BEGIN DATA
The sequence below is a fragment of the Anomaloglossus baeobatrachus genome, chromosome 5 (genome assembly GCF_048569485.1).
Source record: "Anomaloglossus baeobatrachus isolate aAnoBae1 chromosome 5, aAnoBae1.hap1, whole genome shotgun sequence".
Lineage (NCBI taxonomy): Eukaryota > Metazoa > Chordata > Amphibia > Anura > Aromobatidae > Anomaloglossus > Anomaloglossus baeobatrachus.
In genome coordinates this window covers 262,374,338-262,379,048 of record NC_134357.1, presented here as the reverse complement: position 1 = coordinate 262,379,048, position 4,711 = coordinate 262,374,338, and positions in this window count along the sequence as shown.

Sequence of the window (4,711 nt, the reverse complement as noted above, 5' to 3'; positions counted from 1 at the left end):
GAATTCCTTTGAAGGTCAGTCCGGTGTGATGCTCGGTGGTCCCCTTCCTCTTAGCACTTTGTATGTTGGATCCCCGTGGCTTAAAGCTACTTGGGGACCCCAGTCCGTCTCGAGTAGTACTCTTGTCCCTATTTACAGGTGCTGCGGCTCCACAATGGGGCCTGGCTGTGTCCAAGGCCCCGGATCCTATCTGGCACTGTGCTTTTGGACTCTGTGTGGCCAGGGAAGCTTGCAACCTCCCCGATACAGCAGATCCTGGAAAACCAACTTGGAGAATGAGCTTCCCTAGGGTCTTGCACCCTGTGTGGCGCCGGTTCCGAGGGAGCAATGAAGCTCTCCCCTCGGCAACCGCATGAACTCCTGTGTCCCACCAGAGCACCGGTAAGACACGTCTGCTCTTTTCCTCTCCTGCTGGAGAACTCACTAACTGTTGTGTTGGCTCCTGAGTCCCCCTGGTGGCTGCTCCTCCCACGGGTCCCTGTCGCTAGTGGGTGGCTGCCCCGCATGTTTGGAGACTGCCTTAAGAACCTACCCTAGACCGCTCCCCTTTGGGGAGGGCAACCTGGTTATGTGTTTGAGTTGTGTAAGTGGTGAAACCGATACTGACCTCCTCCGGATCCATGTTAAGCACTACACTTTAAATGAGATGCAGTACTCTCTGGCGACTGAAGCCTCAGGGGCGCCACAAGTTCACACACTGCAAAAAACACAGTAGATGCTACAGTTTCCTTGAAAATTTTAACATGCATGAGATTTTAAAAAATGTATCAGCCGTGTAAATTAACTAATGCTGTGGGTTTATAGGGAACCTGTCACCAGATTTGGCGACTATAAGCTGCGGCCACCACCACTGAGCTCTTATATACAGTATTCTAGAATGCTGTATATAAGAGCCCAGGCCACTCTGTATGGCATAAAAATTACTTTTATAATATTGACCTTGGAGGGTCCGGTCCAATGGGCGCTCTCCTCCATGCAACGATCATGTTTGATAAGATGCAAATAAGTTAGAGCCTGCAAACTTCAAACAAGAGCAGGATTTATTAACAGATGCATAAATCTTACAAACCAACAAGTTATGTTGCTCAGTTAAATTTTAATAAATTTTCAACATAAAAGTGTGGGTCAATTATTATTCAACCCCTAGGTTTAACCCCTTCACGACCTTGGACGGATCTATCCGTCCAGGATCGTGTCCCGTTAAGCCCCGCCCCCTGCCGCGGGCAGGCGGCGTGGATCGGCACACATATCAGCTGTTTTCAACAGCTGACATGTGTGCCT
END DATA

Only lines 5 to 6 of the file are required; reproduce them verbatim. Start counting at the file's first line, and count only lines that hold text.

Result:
Sequence of the window (4,711 nt, the reverse complement as noted above, 5' to 3'; positions counted from 1 at the left end):
GAATTCCTTTGAAGGTCAGTCCGGTGTGATGCTCGGTGGTCCCCTTCCTCTTAGCACTTTGTATGTTGGATCCCCGTGGCTTAAAGCTACTTGGGGACCCCAGTCCGTCTCGAGTAGTACTCTTGTCCCTATTTACAGGTGCTGCGGCTCCACAATGGGGCCTGGCTGTGTCCAAGGCCCCGGATCCTATCTGGCACTGTGCTTTTGGACTCTGTGTGGCCAGGGAAGCTTGCAACCTCCCCGATACAGCAGATCCTGGAAAACCAACTTGGAGAATGAGCTTCCCTAGGGTCTTGCACCCTGTGTGGCGCCGGTTCCGAGGGAGCAATGAAGCTCTCCCCTCGGCAACCGCATGAACTCCTGTGTCCCACCAGAGCACCGGTAAGACACGTCTGCTCTTTTCCTCTCCTGCTGGAGAACTCACTAACTGTTGTGTTGGCTCCTGAGTCCCCCTGGTGGCTGCTCCTCCCACGGGTCCCTGTCGCTAGTGGGTGGCTGCCCCGCATGTTTGGAGACTGCCTTAAGAACCTACCCTAGACCGCTCCCCTTTGGGGAGGGCAACCTGGTTATGTGTTTGAGTTGTGTAAGTGGTGAAACCGATACTGACCTCCTCCGGATCCATGTTAAGCACTACACTTTAAATGAGATGCAGTACTCTCTGGCGACTGAAGCCTCAGGGGCGCCACAAGTTCACACACTGCAAAAAACACAGTAGATGCTACAGTTTCCTTGAAAATTTTAACATGCATGAGATTTTAAAAAATGTATCAGCCGTGTAAATTAACTAATGCTGTGGGTTTATAGGGAACCTGTCACCAGATTTGGCGACTATAAGCTGCGGCCACCACCACTGAGCTCTTATATACAGTATTCTAGAATGCTGTATATAAGAGCCCAGGCCACTCTGTATGGCATAAAAATTACTTTTATAATATTGACCTTGGAGGGTCCGGTCCAATGGGCGCTCTCCTCCATGCAACGATCATGTTTGATAAGATGCAAATAAGTTAGAGCCTGCAAACTTCAAACAAGAGCAGGATTTATTAACAGATGCATAAATCTTACAAACCAACAAGTTATGTTGCTCAGTTAAATTTTAATAAATTTTCAACATAAAAGTGTGGGTCAATTATTATTCAACCCCTAGGTTTAACCCCTTCACGACCTTGGACGGATCTATCCGTCCAGGATCGTGTCCCGTTAAGCCCCGCCCCCTGCCGCGGGCAGGCGGCGTGGATCGGCACACATATCAGCTGTTTTCAACAGCTGACATGTGTGCCT